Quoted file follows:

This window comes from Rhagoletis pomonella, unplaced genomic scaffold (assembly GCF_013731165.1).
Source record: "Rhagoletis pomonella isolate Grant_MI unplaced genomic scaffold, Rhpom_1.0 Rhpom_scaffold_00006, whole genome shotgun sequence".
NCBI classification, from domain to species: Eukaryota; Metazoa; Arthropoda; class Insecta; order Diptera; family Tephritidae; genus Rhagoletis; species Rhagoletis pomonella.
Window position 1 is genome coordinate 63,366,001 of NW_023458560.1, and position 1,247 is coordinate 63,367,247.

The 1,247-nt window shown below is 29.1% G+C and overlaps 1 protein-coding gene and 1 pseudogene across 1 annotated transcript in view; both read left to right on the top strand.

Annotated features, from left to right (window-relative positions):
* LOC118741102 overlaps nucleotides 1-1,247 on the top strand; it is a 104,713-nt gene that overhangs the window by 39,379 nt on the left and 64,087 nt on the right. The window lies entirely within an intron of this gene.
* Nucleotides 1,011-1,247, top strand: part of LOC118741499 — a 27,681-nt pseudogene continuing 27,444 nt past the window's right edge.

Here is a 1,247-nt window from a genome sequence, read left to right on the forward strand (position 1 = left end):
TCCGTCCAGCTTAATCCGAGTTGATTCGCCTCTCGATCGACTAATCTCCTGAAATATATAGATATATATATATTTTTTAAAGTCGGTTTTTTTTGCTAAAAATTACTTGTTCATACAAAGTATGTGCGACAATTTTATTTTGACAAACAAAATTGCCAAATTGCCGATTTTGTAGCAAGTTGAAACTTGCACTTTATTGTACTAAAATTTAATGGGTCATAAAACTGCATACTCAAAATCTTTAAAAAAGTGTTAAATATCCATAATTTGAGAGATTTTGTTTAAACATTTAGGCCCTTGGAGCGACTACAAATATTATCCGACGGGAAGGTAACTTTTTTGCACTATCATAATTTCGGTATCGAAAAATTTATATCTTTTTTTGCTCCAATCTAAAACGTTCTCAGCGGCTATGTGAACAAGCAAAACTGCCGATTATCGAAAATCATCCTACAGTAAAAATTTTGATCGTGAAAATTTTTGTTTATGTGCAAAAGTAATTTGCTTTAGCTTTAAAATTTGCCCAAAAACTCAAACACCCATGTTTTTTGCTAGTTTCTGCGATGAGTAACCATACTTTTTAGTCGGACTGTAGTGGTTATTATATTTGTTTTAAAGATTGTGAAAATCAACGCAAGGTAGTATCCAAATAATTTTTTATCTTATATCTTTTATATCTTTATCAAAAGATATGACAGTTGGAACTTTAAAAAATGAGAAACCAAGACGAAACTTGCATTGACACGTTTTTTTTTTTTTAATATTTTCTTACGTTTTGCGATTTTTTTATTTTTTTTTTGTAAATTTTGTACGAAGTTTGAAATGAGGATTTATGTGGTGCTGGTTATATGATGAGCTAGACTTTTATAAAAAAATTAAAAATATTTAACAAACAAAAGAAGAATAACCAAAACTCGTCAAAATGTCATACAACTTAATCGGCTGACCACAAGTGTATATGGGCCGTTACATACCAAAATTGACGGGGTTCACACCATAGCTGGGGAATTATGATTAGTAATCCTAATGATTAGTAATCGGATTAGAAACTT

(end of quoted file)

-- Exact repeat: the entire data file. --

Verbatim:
This window comes from Rhagoletis pomonella, unplaced genomic scaffold (assembly GCF_013731165.1).
Source record: "Rhagoletis pomonella isolate Grant_MI unplaced genomic scaffold, Rhpom_1.0 Rhpom_scaffold_00006, whole genome shotgun sequence".
NCBI classification, from domain to species: Eukaryota; Metazoa; Arthropoda; class Insecta; order Diptera; family Tephritidae; genus Rhagoletis; species Rhagoletis pomonella.
Window position 1 is genome coordinate 63,366,001 of NW_023458560.1, and position 1,247 is coordinate 63,367,247.

The 1,247-nt window shown below is 29.1% G+C and overlaps 1 protein-coding gene and 1 pseudogene across 1 annotated transcript in view; both read left to right on the top strand.

Annotated features, from left to right (window-relative positions):
* LOC118741102 overlaps nucleotides 1-1,247 on the top strand; it is a 104,713-nt gene that overhangs the window by 39,379 nt on the left and 64,087 nt on the right. The window lies entirely within an intron of this gene.
* Nucleotides 1,011-1,247, top strand: part of LOC118741499 — a 27,681-nt pseudogene continuing 27,444 nt past the window's right edge.

Here is a 1,247-nt window from a genome sequence, read left to right on the forward strand (position 1 = left end):
TCCGTCCAGCTTAATCCGAGTTGATTCGCCTCTCGATCGACTAATCTCCTGAAATATATAGATATATATATATTTTTTAAAGTCGGTTTTTTTTGCTAAAAATTACTTGTTCATACAAAGTATGTGCGACAATTTTATTTTGACAAACAAAATTGCCAAATTGCCGATTTTGTAGCAAGTTGAAACTTGCACTTTATTGTACTAAAATTTAATGGGTCATAAAACTGCATACTCAAAATCTTTAAAAAAGTGTTAAATATCCATAATTTGAGAGATTTTGTTTAAACATTTAGGCCCTTGGAGCGACTACAAATATTATCCGACGGGAAGGTAACTTTTTTGCACTATCATAATTTCGGTATCGAAAAATTTATATCTTTTTTTGCTCCAATCTAAAACGTTCTCAGCGGCTATGTGAACAAGCAAAACTGCCGATTATCGAAAATCATCCTACAGTAAAAATTTTGATCGTGAAAATTTTTGTTTATGTGCAAAAGTAATTTGCTTTAGCTTTAAAATTTGCCCAAAAACTCAAACACCCATGTTTTTTGCTAGTTTCTGCGATGAGTAACCATACTTTTTAGTCGGACTGTAGTGGTTATTATATTTGTTTTAAAGATTGTGAAAATCAACGCAAGGTAGTATCCAAATAATTTTTTATCTTATATCTTTTATATCTTTATCAAAAGATATGACAGTTGGAACTTTAAAAAATGAGAAACCAAGACGAAACTTGCATTGACACGTTTTTTTTTTTTTAATATTTTCTTACGTTTTGCGATTTTTTTATTTTTTTTTTGTAAATTTTGTACGAAGTTTGAAATGAGGATTTATGTGGTGCTGGTTATATGATGAGCTAGACTTTTATAAAAAAATTAAAAATATTTAACAAACAAAAGAAGAATAACCAAAACTCGTCAAAATGTCATACAACTTAATCGGCTGACCACAAGTGTATATGGGCCGTTACATACCAAAATTGACGGGGTTCACACCATAGCTGGGGAATTATGATTAGTAATCCTAATGATTAGTAATCGGATTAGAAACTT